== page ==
Free Trial

Safari Books Online is a digital library providing on-demand subscription access to thousands of learning resources.

  • Create BookmarkCreate Bookmark
  • Create Note or TagCreate Note or Tag
  • PrintPrint
Share this Page URL

Chapter 9. Rebuilding Techniques > Piecing Together a Torn Photo

Piecing Together a Torn Photo

I was sitting here one evening reviewing my outline for the book and looking through photos to decide which tutorials to include. Right in front of me was a torn-in-half photo of my great-grandparents. I decided to restore it (not even thinking about the book) and put it back together. I finished fixing it and went back to deciding what tutorials to include. I know what you’re thinking: Why not turn what I had just done into a tutorial? Well, I’m not that sharp. It took about 10 minutes, but it did eventually click, so here it is.

Step 1.
Here I’ve scanned in the pieces of my torn photo using the Epson Perfection V750-M PRO. It’s a great scanner and it gives you a very high-quality start from which to restore your photos.



When you’re scanning the photo pieces, make sure you leave ample space between them. I suggest at least a half-inch to make things easier later.

Step 2.
Select the Magic Wand tool (W) from the Toolbox and make sure the Tolerance is set to 32 in the Options Bar. Click on the white background area of the scanner bed to select it.

Step 3.
Now, instead of selecting the scanner bed, I want to select the photo pieces. So, just choose Select>Inverse to select everything but the white scanner bed area. Don’t deselect yet.

Step 4.
I want to put the pieces of the photo onto separate layers. With the marching ants still active, press the L key to select the Lasso tool. Press-and-hold the Alt (Mac: Option) key and you’ll see a little minus sign next to your Lasso tool cursor. This means you’ll be subtracting from the selection. Go ahead and click-and-drag a rough selection around the large piece of the photo to deselect it.

Step 5.
Now you should only have the torn piece of the photo selected. Go to the Layer menu and choose New>Layer via Cut to move this piece up onto its own layer. You should now have two layers in the Layers palette.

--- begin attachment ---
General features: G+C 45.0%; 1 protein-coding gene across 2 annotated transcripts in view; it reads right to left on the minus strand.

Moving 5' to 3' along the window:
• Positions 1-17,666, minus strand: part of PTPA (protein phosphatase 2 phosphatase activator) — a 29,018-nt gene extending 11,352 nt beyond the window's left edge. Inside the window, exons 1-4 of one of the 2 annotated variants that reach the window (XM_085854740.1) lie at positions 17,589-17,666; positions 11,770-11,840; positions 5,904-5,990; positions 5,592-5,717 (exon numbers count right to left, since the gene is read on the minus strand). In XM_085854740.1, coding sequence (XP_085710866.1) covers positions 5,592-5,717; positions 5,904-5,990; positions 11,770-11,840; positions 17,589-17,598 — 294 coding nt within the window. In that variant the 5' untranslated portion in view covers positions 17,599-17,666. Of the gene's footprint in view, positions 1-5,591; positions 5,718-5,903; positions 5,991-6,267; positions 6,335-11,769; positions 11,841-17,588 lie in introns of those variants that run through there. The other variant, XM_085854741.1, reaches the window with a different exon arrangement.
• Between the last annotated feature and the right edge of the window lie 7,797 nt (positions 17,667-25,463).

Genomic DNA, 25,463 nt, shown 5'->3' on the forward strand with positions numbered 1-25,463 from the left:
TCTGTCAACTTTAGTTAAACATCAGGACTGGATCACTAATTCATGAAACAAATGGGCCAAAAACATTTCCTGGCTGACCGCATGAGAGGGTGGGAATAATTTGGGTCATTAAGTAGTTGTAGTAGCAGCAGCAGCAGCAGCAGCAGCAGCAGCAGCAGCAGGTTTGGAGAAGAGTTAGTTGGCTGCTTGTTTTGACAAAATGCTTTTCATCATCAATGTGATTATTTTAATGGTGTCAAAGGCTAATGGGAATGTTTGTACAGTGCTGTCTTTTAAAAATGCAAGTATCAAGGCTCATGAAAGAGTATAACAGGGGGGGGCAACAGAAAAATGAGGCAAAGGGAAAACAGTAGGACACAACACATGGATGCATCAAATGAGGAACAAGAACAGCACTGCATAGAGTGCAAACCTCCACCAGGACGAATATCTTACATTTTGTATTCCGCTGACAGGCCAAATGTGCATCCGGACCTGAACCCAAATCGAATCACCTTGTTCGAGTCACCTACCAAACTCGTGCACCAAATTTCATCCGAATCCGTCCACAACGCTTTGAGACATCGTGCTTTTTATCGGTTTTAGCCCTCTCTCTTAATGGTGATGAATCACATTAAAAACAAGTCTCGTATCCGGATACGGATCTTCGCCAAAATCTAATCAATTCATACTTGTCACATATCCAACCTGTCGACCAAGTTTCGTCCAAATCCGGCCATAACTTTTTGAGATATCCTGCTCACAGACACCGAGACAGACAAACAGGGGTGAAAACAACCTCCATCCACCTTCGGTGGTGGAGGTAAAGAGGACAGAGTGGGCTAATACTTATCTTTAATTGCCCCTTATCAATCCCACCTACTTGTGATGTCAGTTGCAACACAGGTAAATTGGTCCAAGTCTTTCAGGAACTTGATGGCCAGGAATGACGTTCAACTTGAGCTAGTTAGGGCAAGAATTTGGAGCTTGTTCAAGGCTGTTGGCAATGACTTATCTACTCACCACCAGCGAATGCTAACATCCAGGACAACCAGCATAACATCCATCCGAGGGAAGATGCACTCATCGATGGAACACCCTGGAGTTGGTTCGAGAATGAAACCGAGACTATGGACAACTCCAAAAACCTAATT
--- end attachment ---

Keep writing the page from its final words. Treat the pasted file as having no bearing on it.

Step 6.
It’s now time to position the layer where it belongs. Click once on the top layer (the smaller piece of the photo) to select it and then press Ctrl-T (Mac: Command-T) to go into Free Transform mode. You’ll see a rectangular bounding box appear around the object.

Step 7.
Put your cursor inside the bounding box and move the piece over toward the other photo piece.

Step 8.
Now move your cursor outside the box and it will change to a little, curved two-sided arrow. Click-and-drag in a counter-clockwise direction to rotate the piece into place. Feel free to move and rotate it a few times until you get it just right. Click the green checkmark at the bottom of the bounding box when you’re done to commit the transformation (or just press the Enter [Mac: Return] key).

Step 9.
Okay, at this point we could go on and fix the tear in the photo, but bear with me for a second. First, press V to select the Move tool and move the torn piece over to the right a bit so it’s over the larger photo piece.

Step 10.
Press Z for the Zoom tool and click to zoom in on the right edge of the smaller torn piece. Notice the small white fringe around the edge?

Step 11.
We can leave that white fringe and just clone it out later, but it’ll be a lot easier if we can get rid of it now. Go under the Enhance menu to Adjust Color>Defringe Layer (this is not available in Elements 3).

Step 12.
Enter 2 pixels for the Width setting and click OK. Watch closely and you should see that little white fringe disappear for the most part. This will really help the cloning process, since you’ll have less junk to contend with.

Step 13.
Okay, now move the smaller photo piece back into place and you’re ready to repair the tear in the photo. First, click on the Create a New Layer icon at the top of the Layers palette to create a new blank layer to hold your changes.

Step 14.
Use the Clone Stamp tool (S) just like you did in the “Fixing Minor Tears and Creases” tutorial earlier in this chapter to fix the seam between the two pieces, along with other torn areas. Here, I also used the Crop tool (C) to crop, rotate, and straighten the photo.


You are currently reading a PREVIEW of this book.


Get instant access to over $1 million worth of books and videos.


Start a Free 10-Day Trial

  • Safari Books Online
  • Create BookmarkCreate Bookmark
  • Create Note or TagCreate Note or Tag
  • PrintPrint